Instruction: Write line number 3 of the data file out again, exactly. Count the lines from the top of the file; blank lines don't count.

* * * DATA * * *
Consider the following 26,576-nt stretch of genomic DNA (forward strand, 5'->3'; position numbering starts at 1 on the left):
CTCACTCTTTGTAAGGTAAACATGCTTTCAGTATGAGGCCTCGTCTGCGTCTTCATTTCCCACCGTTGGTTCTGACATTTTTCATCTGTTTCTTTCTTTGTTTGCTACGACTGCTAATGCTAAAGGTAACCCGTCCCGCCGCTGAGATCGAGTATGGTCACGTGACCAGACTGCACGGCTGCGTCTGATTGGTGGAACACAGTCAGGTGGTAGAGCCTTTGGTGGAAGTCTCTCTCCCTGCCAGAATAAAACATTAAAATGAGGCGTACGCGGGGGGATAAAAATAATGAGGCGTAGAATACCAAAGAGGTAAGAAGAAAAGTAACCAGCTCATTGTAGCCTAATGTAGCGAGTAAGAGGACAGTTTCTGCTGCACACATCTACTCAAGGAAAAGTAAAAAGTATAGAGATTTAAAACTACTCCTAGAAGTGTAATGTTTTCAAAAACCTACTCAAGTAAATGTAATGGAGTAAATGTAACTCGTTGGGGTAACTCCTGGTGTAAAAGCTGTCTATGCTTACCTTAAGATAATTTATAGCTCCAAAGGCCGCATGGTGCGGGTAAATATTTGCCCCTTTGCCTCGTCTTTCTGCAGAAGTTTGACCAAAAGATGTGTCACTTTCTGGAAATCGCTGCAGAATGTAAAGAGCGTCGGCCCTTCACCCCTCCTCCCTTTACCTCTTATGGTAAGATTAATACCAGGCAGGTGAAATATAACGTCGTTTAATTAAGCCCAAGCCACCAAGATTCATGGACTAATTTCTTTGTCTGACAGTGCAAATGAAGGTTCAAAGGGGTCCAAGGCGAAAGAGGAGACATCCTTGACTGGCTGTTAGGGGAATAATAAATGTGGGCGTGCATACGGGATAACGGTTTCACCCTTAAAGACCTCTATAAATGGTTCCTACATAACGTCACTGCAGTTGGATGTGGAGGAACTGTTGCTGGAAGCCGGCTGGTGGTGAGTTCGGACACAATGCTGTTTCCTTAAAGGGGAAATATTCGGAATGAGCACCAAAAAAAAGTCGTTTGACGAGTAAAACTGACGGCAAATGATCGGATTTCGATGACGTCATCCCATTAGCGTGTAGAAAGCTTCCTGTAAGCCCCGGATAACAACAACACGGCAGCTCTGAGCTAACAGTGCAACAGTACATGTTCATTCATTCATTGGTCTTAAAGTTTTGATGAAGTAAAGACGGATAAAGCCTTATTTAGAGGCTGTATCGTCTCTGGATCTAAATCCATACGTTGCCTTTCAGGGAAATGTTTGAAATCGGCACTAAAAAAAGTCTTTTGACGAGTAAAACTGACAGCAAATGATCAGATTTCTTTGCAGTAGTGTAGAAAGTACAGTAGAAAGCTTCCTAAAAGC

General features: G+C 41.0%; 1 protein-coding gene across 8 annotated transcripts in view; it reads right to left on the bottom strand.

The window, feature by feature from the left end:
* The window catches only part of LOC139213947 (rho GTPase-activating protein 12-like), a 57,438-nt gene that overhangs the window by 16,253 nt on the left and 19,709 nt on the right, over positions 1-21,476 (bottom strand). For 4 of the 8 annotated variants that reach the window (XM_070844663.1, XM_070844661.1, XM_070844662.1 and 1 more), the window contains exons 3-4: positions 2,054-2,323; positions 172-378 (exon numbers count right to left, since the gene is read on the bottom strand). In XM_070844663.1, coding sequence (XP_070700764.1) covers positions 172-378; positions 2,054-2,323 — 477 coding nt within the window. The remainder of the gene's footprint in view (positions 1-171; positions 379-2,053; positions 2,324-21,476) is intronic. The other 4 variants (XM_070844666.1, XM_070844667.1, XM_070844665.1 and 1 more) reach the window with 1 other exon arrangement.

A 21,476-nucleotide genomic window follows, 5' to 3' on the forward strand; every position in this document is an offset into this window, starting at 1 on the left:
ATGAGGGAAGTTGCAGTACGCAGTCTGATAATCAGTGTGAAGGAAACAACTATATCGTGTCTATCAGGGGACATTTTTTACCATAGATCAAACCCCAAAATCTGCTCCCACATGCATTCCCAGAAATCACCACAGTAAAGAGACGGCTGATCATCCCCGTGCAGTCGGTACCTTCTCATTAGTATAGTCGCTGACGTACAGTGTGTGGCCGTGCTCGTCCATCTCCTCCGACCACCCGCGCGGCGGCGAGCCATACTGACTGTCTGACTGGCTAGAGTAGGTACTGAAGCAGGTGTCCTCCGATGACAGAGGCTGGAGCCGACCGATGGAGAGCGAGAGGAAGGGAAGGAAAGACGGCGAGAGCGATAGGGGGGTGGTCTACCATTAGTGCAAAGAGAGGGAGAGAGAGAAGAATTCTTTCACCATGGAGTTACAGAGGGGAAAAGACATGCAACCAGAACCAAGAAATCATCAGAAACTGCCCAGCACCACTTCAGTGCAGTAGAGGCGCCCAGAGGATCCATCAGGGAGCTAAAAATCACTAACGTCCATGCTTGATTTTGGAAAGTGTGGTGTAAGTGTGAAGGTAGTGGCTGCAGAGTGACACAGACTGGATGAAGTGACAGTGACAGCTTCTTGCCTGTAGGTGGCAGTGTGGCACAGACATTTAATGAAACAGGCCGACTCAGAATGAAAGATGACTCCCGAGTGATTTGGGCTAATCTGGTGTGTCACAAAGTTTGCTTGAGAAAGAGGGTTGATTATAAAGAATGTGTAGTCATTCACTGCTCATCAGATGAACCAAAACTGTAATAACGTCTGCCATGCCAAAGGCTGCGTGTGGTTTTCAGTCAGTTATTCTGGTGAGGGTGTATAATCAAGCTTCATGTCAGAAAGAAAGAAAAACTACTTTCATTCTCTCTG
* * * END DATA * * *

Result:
General features: G+C 41.0%; 1 protein-coding gene across 8 annotated transcripts in view; it reads right to left on the bottom strand.